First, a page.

For the moment all discipline seems painful rather than pleasant, but later it yields the peaceful fruit of righteousness to those who have been trained by it.
(If you missed the first installment of why I am thankful for a prolonged season of pain and want to check it out, you can find it here.)
Some of the spiritual gleanings of the years I spent living with chronic migraine cannot be expressed in clunky words. They are, for now, just impressions of intense joy or closeness with my God. Other lessons are permanently etched into my consciousness, as palpable as scars from a wound. They act as a brand of sorts, reminding me to Whom I belong and are entirely caused by my opposition to His firm leading. Many of these scars are remnants of the chastening I received during those years, reminders to me now of the plentiful grace God was eager to give when I humbled myself… and of the ridiculous wilfulness I demonstrated, digging in my heels against His attempts to lead me to still waters and green pastures.
This second lesson is the one for which I am most exquisitely grateful but is also the most difficult to share. However, I want to share it with you; this bit of instruction more painful even than the migraines themselves, poignant and personal, so that if you, my beloved, go through a season of crushing, you can be reminded that all the trials God allows to afflict us are for our eternal good–shaping us, preparing us for an eternal expanse of joy beyond compare.
During those dark years, I went through Nancy Leigh DeMoss’s study for women entitled Lies Women Believe and was confronted with a truth, roughly summarized that my circumstances do not make me what I am; they reveal what I already am. Before entering this long, treacherous stretch of my spiritual journey, I had felt pretty good about myself as a Christian. I served my God well, or so I believed. I had sacrificed much and was pretty proud of that. I did a lot for the Kingdom–at least in my own estimation — and I was able to demonstrate love to a variety of people. By all appearances, I was a good servant.
However, the God who knew my heart was ready to show me what lurked beneath the surface.
When I had walked in that dark valley long enough that even my hobbies weighed as a burden and the concept of “fun” had faded to a distant memory, then the real me was revealed. I discovered that my heart contained more that was shrewish, complaining, and hateful than I had ever dreamed. I saw that I had little self-control and less patience. In short, my circumstances revealed a me that I was ashamed of and horrified by. It was as if I had imagined I was dressed for a royal gala only to have a mirror held up, exposing garments that were soiled and tattered, greasy hair in utter disarray, skin that was sallow and sickly.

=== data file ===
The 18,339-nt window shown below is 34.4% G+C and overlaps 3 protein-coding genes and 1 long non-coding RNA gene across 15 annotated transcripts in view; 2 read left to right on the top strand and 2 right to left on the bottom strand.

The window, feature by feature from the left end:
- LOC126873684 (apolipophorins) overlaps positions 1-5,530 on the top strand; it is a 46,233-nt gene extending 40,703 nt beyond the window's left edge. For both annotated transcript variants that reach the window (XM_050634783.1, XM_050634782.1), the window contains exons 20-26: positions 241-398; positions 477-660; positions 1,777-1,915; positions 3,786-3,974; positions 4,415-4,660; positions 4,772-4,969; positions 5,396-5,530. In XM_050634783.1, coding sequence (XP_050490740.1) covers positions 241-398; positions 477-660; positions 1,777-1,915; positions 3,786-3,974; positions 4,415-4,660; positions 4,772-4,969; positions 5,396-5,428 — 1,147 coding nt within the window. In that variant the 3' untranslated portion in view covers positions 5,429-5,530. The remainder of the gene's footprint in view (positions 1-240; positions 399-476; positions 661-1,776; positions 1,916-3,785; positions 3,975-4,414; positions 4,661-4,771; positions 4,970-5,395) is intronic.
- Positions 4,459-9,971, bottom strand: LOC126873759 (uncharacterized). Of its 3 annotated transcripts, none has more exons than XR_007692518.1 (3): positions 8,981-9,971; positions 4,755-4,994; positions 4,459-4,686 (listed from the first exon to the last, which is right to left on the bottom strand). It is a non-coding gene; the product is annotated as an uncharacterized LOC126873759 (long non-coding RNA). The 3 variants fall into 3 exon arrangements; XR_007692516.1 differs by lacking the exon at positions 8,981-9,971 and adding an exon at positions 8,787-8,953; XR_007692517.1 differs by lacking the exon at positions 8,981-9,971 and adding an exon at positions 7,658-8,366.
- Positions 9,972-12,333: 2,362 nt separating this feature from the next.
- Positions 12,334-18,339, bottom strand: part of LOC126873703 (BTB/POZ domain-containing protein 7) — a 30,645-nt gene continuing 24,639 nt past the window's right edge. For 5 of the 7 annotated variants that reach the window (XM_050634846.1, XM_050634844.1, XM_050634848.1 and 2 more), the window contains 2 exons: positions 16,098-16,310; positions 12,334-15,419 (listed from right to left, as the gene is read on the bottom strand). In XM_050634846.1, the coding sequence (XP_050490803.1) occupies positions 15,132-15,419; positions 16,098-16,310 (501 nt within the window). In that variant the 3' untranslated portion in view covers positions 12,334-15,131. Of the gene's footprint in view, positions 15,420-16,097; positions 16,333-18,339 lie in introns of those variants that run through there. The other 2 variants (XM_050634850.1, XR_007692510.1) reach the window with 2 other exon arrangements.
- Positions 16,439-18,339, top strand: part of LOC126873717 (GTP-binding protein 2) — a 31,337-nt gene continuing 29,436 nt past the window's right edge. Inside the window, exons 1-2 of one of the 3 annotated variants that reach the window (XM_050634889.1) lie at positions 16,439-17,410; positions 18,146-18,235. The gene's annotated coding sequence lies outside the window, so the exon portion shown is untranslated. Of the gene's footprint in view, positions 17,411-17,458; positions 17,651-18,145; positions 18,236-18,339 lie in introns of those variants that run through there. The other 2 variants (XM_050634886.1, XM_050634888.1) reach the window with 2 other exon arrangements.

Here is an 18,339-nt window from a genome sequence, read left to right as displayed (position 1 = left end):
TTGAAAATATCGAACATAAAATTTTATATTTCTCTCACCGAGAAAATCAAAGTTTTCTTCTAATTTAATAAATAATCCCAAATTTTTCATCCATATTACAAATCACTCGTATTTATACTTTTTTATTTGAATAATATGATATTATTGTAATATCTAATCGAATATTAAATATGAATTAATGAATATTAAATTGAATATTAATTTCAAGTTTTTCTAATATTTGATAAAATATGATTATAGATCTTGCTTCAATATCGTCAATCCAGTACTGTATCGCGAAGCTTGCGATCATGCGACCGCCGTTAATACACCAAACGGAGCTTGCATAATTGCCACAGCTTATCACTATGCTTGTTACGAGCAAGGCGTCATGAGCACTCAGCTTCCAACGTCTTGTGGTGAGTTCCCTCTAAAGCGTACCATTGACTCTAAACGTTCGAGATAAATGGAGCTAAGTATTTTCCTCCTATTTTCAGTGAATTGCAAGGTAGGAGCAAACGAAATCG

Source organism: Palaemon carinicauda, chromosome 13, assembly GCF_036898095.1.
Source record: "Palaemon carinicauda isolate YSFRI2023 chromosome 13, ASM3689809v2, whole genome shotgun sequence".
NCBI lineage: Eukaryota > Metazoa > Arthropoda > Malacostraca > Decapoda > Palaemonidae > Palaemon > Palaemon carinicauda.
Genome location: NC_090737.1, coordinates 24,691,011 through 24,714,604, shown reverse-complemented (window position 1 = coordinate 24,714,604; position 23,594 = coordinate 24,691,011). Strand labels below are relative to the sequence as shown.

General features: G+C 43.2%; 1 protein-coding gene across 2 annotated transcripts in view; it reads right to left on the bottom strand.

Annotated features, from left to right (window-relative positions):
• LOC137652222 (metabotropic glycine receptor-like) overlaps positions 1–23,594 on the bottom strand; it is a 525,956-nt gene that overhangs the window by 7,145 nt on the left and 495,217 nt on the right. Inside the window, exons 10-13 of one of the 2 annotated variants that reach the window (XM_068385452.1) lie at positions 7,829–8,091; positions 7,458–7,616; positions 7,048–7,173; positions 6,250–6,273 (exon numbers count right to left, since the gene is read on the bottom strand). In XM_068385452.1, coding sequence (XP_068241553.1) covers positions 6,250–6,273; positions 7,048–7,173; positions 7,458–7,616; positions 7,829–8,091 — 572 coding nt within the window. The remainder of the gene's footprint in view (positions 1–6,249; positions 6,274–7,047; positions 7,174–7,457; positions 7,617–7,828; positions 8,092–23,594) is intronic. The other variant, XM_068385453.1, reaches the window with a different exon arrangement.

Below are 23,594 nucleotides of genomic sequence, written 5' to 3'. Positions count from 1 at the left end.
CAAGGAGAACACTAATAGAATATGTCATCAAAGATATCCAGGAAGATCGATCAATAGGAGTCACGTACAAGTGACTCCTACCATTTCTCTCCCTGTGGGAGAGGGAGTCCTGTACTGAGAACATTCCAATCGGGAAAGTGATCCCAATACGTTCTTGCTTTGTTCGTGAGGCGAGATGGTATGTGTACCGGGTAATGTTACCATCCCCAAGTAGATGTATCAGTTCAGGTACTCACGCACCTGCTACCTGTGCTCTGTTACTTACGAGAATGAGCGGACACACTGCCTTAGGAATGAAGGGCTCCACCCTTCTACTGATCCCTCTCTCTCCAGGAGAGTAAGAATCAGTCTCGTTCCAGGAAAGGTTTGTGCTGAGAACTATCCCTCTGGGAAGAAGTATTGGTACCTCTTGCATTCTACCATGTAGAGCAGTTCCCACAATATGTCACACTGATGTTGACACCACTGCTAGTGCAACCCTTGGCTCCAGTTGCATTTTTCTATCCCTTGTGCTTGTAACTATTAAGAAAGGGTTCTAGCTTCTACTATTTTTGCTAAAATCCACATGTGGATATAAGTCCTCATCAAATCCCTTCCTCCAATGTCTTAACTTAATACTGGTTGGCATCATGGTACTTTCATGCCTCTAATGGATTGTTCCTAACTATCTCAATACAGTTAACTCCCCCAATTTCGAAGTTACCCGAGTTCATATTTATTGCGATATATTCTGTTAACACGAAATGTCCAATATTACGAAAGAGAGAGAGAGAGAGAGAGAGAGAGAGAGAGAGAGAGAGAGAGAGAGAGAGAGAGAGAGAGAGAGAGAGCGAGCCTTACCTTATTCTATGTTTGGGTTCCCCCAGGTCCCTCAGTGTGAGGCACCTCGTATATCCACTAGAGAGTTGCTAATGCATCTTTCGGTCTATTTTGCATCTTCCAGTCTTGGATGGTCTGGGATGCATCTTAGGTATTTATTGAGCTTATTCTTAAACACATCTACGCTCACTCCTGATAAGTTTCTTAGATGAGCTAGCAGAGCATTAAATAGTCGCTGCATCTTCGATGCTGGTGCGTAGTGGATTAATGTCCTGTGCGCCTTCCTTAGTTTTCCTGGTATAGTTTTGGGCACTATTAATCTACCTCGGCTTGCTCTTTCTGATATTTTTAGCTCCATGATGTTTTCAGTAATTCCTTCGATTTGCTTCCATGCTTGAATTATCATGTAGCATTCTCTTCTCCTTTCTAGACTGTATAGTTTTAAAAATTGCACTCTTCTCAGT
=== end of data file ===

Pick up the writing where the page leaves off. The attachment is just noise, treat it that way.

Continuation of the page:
Here, in the disagreeable circumstance of chronic pain, I was confronted with some bare facts: my heart harbored more bitterness than blessing, more rage than compassion, more indulgence than self-discipline. Much of my service was revealed to me now to be done out of pride; a prim little girl looking for accolades and disappointed when none were offered. God lovingly but firmly exposed the real me that seethed secretly with bitterness and resentment.
I felt entitled to appreciation, entitled to have someone else help me in my work when I was sick, irritated when I felt that the work I did was unfair. And sometimes it was. I justified my peevishness with worldly standards, but by the grace and chastisement of my Father, I now fully comprehend that it was –and is — desperately, desperately wrong.
You see, for me to think that I deserve anything for my paltry, haughty service, to believe that I deserve anything at all outside of condemnation for the tremendous sin debt I owe, is tragically incorrect. All I deserve is death, yet in Christ I have been granted not only unmerited forgiveness but eternal life as well. It is by His grace alone I am saved. The thankfulness I have for this gift is beyond expression, though it took suffering to make me see clearly.
So did this time of intense and painful scourging result in a harvest of peace and righteousness? Peace, yes. I now have a more profound peace in my heart than I ever knew to be possible. Righteousness–well, the only righteousness I can claim is the mantle of my Lord that He, in His mercy, has clothed me in. I can say undoubtedly that I am no longer serving Him for what I may get out of it, but out of a gratitude so intense that it makes any task He metes seem light and simple, and when I fall into old habits of grumbling, the scars remind me to repent and fix my mind on His grace once more. The burdens I once whined beneath are now cheerfully borne because of the love I bear for my King. This is the meaning of Matthew 11:30, and I rejoice in the pain that helped me to understand it.
But even that is not all. He had something to show me still yet. . .